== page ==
# Suspension Opt-In

The starting magic trick of coroutines is the suspend keyword. Without this keyword, the compiler has nothing to hang its hat on. This keyword tells the Kotlin compiler that anything called from within this function is capable of also being a “suspendable” operation, and so Kotlin should build in infrastructure so that all of the code in that stack can cooperate to pause and share work.

Let’s look at an example: consider this function:

 1class MyClass {
2  suspend fun functionA() {
3      childFunctionB();
4      childFunctionC();
5      childFunctionD();
6  }
7
8  suspend fun childFunctionB() {
9    delay(1000);
10    println("childFunctionB");
11  }
12
13  fun childFunctionC() {
14      println("Test")
15  }
16
17  suspend fun childFunctionD() {
18      delay(1000)
19      println("childFunctionD")
20  }
21}

In this example, delay is a special Kotlin function that explicitly knows how to relinquish control when it is called. This means that, unlike Thread.sleep which just pauses, delay will allow the thread to go do other coroutine work while waiting.

Because our childFunctionB function is a suspend style function, when delay relinquishes control, childFunctionB knows how to as well. Finally, functionA is also suspendable; which means that an entire chain of suspend functions can all cooperate together and suspend an entire tree of function calls (functionA > childFunctionB > delay).

Note, however, that childFunctionC is a normal function and can’t do anything coroutine-esque. It’s a “black box” that must complete before the thread can be shared with other coroutines.

This stack based cooperation is the key, and likely feels similar to how exceptions bubble up when they occur, as that’s what it is emulating.

So how does it work without JVM support? The secret sauce is in what Kotlin does to the underlying implementation. Specifically, if you were to look at the Java code for the above functions, it would look something like this:

 1public Object a(Continuation continuation) {
2  b();
3  return c(continuation);
4}
5
6public void doSomethingElse() {
7  System.out.println("Test");
8}
9
10public Object doSomethingSuspe

Simi TODO - show a non magical form.

To many UI (read: Unity) or Javascript developers this may seem obvious - this is known as Cooperative Multitasking, and is a fundamental feature of programming languages that have “multi-threading” programming models without true threading. Many languages favor a single thread with multi-threaded programming semantics because even if you only have a single thread, in most cases you get a significant percentage of the theoretical benefits of multi-threaded programming since most requests are generally waiting on responses from some other process (I/O, network, etc), which are easily known to be interruptible.

The idea of cooperative multitasking is that the language and runtime can “pause” program execution at a function, like “delay”, do some work elsewhere, and then come back when “delay” is ready to proceed. This may sound a lot like threading, and that is because it is fundamentally the same idea.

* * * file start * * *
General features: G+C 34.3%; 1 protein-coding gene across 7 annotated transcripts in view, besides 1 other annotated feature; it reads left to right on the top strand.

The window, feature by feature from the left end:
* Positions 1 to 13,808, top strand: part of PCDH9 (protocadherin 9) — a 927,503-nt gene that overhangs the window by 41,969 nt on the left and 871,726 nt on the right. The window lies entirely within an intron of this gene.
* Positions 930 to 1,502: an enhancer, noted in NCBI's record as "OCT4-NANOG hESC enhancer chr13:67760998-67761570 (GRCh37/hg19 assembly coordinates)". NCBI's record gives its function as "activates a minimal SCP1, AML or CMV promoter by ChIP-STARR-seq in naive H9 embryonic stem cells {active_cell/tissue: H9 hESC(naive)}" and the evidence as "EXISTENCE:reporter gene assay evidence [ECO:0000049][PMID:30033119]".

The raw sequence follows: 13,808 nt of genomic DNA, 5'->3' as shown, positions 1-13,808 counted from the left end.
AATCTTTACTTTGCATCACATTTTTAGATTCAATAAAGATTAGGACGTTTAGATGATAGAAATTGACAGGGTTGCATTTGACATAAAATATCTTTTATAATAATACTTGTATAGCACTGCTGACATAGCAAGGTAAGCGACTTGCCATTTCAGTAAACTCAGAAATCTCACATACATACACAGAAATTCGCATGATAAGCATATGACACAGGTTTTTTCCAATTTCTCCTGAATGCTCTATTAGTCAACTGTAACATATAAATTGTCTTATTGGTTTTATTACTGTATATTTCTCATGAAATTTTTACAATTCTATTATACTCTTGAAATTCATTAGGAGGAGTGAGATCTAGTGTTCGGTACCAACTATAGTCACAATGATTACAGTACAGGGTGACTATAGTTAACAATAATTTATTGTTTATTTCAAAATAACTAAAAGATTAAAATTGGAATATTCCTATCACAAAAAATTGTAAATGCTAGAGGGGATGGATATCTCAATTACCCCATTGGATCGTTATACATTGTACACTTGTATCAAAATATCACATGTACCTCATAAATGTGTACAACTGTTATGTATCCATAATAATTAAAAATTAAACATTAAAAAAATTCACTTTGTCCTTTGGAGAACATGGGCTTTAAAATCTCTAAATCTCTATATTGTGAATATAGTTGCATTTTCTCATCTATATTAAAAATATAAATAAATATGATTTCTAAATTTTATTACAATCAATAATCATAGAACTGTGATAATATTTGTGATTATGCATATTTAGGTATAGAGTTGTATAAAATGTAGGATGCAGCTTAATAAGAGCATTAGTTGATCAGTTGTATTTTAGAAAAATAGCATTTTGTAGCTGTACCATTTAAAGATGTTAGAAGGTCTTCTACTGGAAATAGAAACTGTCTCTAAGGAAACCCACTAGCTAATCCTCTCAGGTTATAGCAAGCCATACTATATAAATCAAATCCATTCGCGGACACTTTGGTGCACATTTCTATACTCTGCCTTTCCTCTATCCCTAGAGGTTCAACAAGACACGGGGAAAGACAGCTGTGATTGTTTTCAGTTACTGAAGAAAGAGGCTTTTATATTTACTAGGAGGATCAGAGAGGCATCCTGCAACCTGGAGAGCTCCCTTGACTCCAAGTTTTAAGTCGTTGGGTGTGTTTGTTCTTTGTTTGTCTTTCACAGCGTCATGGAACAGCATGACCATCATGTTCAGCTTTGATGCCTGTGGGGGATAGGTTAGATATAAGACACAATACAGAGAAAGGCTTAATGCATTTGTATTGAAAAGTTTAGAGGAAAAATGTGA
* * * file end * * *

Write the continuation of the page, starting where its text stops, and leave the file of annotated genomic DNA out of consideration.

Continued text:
The difference is a matter of approach: With true process-level threading, the OS is pausing execution of a program forcibly at the instruction level; Processing is told to stop via interruption, another thread takes over, and when the thread has available resources to proceed, the OS wakes it up. This communication and coordination is expensive, but it is also “general purpose” (meaning the OS can pause a program anywhere). This makes it extremely useful, with a cost. However, with cooperative multitasking, the program never involves the OS. Instead, the program coordinates with itself and chooses when to share compute resources with other units of work. This is the tradeoff of cooperation: the OS doesn’t have to be involved if the program is ok with only stopping at “known suspend points” based on how the program is written. So let’s dig into how Kotlin achieves cooperative multitasking on the JVM, even when the JVM has no such thing!

When you write a function in Kotlin that declares itself with the suspend keyword, that function is saying something very specific: “I may contain functionality (direct, or indirect) that can pause and choose to give up control, and I want the runtime to give me control

This “contract” is a subset of what is possible with general-purpose threading because the function also is willing to pass control back to any function calls it may have received a halt from. This conceptual model of “stack suspension” is called continuations. Imagine this example:

 1main
2|
3+-- function1
4|   |
5|   +--- function2
6|        |
7|        +--- function3
8|             |
9|             +--- slow-io // suspend here
10|             |
11|             +--- some-other-work
12|
13+-- function99
14    |
15    +-- (...)

When “slow-io” occurs, the work being done on “function1”, “function2”, and “function3” must be frozen, stored, and effectively put in a drawer so that “function99” may proceed. Then, at some point later, “function3” must wake up after “expensive-io” is done to finish the work it must do (and allow parent functions to resume). What happens here is known as

• async block
• suspend
• async start model
• Deferred return type